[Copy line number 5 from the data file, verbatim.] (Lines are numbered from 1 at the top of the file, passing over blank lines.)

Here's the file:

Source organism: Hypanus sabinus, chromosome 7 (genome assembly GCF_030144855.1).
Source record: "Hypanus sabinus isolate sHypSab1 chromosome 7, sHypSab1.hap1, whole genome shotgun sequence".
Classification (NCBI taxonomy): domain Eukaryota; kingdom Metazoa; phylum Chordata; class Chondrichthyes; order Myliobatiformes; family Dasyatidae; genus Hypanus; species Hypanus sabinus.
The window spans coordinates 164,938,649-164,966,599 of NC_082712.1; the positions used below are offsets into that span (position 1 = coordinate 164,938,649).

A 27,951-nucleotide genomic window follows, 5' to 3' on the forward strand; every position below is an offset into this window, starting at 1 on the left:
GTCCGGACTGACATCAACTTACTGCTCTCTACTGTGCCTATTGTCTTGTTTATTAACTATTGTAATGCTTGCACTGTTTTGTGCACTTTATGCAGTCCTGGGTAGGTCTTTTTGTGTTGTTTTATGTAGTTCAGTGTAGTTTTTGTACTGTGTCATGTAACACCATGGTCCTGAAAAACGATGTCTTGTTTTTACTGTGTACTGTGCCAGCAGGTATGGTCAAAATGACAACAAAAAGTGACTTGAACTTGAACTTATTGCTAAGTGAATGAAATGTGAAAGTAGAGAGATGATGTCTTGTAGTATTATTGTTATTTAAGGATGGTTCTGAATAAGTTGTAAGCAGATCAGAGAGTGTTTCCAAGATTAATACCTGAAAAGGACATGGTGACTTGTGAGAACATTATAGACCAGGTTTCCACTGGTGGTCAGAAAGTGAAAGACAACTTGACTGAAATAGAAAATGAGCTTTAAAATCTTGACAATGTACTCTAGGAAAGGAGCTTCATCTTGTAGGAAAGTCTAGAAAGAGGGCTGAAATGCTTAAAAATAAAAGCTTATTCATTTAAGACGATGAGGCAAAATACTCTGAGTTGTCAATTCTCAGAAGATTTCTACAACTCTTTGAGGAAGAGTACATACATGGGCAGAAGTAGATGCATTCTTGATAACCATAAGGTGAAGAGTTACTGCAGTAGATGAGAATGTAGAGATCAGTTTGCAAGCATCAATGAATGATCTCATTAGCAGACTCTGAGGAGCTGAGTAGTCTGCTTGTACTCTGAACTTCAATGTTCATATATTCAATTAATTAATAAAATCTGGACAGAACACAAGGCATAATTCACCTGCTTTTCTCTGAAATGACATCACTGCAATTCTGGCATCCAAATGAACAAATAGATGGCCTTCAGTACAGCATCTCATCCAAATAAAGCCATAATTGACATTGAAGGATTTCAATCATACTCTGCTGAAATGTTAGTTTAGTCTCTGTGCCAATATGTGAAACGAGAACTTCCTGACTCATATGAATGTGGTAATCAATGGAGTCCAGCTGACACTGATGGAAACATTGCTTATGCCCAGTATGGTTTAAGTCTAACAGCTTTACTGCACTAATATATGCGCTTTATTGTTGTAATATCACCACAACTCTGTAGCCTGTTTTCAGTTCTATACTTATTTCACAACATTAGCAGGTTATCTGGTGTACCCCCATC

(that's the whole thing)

A 27,951-nucleotide genomic window follows, 5' to 3' on the forward strand; every position below is an offset into this window, starting at 1 on the left: